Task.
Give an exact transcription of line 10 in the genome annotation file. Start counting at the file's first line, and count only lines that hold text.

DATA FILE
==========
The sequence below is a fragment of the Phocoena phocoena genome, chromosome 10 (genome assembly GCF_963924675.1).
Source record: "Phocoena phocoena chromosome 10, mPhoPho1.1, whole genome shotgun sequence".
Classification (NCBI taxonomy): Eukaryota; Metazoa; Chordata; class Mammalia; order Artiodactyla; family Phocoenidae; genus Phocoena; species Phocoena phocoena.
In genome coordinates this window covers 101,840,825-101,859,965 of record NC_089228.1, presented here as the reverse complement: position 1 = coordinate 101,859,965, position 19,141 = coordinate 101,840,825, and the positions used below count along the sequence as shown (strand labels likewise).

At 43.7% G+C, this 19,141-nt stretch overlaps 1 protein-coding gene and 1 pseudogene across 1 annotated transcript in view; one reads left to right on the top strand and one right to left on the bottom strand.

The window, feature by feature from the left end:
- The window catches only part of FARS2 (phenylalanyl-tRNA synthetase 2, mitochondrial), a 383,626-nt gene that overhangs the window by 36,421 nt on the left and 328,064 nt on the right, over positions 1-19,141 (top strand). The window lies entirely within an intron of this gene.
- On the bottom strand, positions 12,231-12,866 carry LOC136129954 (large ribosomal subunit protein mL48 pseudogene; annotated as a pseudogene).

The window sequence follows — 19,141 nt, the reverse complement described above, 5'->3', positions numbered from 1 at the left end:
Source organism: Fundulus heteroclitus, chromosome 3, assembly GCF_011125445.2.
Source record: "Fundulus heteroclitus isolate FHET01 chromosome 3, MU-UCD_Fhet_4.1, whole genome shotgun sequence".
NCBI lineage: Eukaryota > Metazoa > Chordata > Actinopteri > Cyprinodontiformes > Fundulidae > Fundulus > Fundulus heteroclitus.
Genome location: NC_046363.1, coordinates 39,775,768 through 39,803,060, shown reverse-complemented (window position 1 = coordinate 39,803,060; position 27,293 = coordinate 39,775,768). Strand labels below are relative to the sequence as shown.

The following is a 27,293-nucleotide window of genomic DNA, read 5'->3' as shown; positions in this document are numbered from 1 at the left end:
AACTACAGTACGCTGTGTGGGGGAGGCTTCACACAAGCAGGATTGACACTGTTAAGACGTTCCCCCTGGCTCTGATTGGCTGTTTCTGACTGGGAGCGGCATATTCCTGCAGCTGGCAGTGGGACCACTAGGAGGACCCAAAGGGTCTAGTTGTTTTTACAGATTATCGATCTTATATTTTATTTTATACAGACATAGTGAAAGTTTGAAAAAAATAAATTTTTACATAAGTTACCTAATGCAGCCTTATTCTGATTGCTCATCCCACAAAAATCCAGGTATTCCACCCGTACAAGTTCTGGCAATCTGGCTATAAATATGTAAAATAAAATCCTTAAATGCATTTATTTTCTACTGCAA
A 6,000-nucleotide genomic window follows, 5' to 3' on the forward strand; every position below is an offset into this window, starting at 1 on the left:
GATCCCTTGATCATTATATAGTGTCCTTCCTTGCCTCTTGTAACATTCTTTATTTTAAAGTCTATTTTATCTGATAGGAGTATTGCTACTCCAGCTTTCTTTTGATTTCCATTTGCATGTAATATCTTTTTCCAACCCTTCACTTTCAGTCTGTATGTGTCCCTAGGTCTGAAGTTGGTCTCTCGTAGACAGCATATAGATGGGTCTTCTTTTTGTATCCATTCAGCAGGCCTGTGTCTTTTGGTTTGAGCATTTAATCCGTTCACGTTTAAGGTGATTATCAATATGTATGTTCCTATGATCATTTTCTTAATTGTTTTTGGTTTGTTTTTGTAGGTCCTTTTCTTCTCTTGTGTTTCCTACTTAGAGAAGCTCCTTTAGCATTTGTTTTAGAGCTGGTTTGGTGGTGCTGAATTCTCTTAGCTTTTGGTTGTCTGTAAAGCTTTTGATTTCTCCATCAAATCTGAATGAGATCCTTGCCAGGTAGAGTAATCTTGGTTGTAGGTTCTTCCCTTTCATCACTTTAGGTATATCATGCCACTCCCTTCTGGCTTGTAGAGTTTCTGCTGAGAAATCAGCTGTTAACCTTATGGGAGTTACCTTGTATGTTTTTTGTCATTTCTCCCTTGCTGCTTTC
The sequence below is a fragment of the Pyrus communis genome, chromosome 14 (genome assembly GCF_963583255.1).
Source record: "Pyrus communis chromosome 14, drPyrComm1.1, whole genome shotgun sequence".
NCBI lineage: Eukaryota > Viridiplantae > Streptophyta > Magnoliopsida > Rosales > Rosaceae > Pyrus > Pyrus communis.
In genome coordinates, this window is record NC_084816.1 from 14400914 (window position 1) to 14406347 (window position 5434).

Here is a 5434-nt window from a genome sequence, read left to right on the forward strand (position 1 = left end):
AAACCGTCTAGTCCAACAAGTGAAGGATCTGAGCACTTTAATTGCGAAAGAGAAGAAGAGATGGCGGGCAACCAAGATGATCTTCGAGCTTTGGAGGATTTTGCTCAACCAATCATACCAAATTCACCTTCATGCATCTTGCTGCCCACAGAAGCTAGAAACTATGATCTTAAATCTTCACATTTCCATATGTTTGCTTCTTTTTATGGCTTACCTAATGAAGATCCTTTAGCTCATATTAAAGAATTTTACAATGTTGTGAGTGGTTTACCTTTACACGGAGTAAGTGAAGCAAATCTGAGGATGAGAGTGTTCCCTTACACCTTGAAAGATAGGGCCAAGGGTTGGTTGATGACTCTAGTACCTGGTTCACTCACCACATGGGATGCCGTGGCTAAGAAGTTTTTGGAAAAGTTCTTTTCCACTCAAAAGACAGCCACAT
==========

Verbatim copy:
Source organism: Fundulus heteroclitus, chromosome 3, assembly GCF_011125445.2.